Adrian's Pome for Northern Ireland Visit June 2019

Adrian's Pome for Northern Ireland Visit June 2019

29 Jun 2019 - 19:16 BY Angela Sanderson

Ladies and gents, before you go home,
To keep you alert I've written a pome.

Angela Sanderson was scratching her head
Lying on her sofa - or was it her bed?
"I know what, Charlie," she said in a fluster,
"We'll take the next party up northwards to Ulster."

So some reached this lovely old inn in good time,
And others arrived - well - I'm lost for a rhyme.

The Titanic museum was our first port of call
Where we learned how they built the biggest liner of all.
We saw all the workings by taking a ride,
And then all the fittings they set up inside.
The tale of the sinking, and all the lives lost,
Was movingly shown - and the terrible cost.
But then as we left there was quite a big panic:
Dee Blackstock was missing! Gone down with Titanic?

So we drove off to Stormont for a "masterchef" lunch,
And Dee soon arrived to rejoin the bunch.
Stormont is grand but is empty again.
They're trying to force D U P and Sinn Fein
To stop all their squabbles and settle for peace -
Our large guide was earnest and talked without cease.

That evening occurred one of the usual farces
When the writer of this rubbish mislaid his own glasses.

Next morning Mount Stewart - a fabulous place
With gardens that show ours as quite a disgrace.
The house Lady Edith had largely restored;
She had married a Marquis so well could afford.
Her scheme was return it to its former glory
At the turn of the century, what a good story!
There were portraits of girls such as Vane Tempest, Florence,
And pictures by Stubbs and of course Thomas Lawrence.

By then we were tired but we gritted our teeth
And drove to the mansion of Baron Dunlieth.
Ballywalther I think was the name of the Park
And the baron at first treated it all as a lark.

He described all the pictures and told lots of tales
Of how he and his wife bought the stuff at the sales
(He's an Etonian, his wife is a Dane).
We looked round the garden - we must go again.

Some of the party had signed up to go
That evening to Juliet and her Romeo.
The ballet was brilliant - you rarely can get
Such marvellous dancing from a young Juliet.

The next day we thought it would bucket with rain,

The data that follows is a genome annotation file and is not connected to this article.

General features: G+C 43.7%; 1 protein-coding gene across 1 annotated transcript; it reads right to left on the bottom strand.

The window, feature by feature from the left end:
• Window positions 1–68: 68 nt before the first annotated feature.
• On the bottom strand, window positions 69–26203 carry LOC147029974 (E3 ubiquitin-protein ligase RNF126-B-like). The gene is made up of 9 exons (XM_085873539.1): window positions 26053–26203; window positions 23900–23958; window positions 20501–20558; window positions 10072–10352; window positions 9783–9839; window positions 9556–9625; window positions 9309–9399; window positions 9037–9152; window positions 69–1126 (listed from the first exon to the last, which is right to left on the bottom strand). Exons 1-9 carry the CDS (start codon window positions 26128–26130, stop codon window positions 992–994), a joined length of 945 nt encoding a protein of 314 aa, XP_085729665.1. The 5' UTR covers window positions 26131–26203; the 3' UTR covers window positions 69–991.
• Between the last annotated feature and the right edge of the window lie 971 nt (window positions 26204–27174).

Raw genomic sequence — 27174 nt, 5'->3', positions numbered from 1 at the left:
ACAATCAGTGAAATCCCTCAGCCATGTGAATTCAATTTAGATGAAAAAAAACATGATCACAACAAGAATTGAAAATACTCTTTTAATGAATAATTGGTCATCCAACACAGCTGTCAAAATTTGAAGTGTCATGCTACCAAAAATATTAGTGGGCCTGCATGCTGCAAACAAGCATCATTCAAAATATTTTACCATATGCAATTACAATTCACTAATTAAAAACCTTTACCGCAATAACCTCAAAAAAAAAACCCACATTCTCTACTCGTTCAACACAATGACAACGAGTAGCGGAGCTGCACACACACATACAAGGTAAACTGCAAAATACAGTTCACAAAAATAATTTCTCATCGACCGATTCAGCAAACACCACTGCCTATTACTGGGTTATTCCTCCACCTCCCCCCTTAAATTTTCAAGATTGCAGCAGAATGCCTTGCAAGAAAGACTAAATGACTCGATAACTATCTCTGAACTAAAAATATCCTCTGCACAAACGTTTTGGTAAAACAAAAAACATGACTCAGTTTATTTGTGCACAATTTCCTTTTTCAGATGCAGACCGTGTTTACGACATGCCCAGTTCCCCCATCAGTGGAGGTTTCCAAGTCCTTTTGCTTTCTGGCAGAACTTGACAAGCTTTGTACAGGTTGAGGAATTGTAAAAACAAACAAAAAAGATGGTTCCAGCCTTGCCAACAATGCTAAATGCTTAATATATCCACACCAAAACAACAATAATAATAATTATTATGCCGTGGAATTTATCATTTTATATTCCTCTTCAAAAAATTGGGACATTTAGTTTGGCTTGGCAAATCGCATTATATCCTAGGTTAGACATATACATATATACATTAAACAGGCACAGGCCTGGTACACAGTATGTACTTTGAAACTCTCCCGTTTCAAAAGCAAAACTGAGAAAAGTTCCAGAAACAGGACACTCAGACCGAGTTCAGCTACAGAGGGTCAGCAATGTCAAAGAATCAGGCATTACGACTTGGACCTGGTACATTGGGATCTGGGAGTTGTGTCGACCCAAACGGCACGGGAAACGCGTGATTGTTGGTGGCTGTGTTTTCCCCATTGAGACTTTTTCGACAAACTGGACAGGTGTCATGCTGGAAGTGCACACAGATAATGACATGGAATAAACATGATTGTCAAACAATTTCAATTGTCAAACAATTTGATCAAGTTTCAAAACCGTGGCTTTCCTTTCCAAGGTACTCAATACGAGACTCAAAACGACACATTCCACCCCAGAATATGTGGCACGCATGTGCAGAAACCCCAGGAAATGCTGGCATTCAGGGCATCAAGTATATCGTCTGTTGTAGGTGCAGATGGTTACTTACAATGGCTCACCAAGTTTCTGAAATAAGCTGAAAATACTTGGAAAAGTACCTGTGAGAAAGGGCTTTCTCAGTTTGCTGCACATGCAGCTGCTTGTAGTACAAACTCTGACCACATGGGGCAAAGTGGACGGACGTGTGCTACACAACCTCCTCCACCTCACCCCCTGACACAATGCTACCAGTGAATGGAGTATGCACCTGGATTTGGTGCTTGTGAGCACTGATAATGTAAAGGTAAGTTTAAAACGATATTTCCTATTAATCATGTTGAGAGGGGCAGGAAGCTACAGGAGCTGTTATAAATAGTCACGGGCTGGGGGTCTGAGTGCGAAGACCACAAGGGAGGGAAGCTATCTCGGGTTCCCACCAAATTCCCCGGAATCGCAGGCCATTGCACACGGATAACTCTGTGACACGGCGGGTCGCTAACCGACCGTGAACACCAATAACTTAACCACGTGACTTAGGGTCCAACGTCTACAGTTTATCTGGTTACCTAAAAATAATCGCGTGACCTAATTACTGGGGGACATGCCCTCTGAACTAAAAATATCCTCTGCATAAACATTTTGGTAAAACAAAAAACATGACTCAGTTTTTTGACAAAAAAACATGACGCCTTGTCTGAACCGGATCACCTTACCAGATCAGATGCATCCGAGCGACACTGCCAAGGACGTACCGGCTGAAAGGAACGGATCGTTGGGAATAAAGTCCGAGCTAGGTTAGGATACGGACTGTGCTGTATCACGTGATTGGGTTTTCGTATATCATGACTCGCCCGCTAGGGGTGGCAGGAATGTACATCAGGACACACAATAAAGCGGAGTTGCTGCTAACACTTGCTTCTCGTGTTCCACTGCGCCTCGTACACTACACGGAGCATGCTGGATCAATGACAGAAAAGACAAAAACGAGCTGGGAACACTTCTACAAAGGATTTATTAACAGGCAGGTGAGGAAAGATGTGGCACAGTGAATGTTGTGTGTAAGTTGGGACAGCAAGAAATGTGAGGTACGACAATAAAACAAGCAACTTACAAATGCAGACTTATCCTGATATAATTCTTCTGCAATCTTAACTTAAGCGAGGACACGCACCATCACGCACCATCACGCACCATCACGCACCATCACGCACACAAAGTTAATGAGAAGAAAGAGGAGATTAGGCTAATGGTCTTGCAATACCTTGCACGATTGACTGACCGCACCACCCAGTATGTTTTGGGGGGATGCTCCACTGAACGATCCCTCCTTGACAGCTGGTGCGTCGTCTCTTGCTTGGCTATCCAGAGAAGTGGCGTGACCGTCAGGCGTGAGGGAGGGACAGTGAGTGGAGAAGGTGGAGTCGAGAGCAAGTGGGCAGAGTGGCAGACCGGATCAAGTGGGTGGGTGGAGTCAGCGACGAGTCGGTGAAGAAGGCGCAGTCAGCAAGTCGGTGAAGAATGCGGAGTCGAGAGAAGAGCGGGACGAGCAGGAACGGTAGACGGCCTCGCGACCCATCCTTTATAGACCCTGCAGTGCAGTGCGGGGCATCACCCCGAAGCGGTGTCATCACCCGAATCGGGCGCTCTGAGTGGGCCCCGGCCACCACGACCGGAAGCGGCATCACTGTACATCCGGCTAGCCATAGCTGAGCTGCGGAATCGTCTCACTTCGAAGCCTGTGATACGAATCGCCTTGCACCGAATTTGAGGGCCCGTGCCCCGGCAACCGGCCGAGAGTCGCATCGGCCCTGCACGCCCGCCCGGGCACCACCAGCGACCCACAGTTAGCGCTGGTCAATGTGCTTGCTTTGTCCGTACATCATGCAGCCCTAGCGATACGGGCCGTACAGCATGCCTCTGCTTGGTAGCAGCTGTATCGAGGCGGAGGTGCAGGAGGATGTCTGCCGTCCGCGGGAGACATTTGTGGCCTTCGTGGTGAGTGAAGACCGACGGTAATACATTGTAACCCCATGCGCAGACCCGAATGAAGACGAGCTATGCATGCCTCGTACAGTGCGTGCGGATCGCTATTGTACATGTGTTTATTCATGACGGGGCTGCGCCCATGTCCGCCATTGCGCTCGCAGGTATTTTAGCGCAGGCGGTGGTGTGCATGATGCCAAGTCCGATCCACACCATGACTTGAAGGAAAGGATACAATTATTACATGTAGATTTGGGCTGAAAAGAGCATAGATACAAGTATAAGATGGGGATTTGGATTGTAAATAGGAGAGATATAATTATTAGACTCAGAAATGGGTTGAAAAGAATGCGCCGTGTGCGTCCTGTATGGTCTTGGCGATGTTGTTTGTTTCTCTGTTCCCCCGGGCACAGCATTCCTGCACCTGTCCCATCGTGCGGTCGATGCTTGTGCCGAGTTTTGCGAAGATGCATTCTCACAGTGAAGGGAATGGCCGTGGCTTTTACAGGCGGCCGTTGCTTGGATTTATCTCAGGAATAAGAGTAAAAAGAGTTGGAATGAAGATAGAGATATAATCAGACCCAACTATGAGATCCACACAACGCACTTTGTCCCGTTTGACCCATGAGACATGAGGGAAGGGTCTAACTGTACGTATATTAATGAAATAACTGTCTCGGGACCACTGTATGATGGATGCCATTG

But it didn't. Armagh is a city renowned
For having a pair of cathedrals. We found
One on a site that St Patrick once blest,
But we thought the cathedrals were not the world's best.

Then we went to The Argery, the house of one Bond
With some rooms with a view of the river beyond.
At the entrance the chandelier temporarily replaced
By an odd sort of squiggle - not to everyone's taste...
A curious machine that Charlie thought fine
Was for putting the corks back in bottles of wine.

Next morning to Hillsborough, the home of the Queen.
The castle was reached through the gardens between.
The mansion was built by a fellow called Hill
Whose family lived there a long time until
It was bought for a pittance the Royals to please
As a place they could live in and greet VIPs.
Inside the castle the history enthrals,
With hundreds of portraits all over the walls.
We were told many tales by our wonderful guide,
Which I couldn't remember at all when I tried.

Our inn's food was so good it was hard to be ready
To eat a great lunch with the famous Daft Eddy!

The Rowallene gardens are great we were told,
And by golly they are - but by gum it was cold!

Next morning we travelled along the east coast.
Of spectacular scenery this had the most.
And one of the unexpected delights
Was our coach-driver Henry who embellished the sights.
We stopped off to look at the bridge made of rope,
Some people were on it - but not us - no hope!

Now some of the party came into their own
At the Bushmills Distillery where we were shown
Dozens and dozens of casks of great whiskey.
Having tasted a sample I felt really frisky.

We stopped at the Causeway that was made by the Giants
Who with Nature's architects made an alliance
To build a great passage across the wide sea
Arriving at Staffa in time for their tea...
Well. Some of us scrambled all over the stones
But luckily nobody broke any bones.

And now at the end as Honor's just said
We know we were lucky to be brilliantly led
By wonderful Angela who worked stunningly well
I can't find the words that can properly tell.
And don't forget Charlie who paid us his whack
By counting us out and then counting us back.

So let us now hope for an excellent flight.
Its high time I stopped with a hearty good-night.


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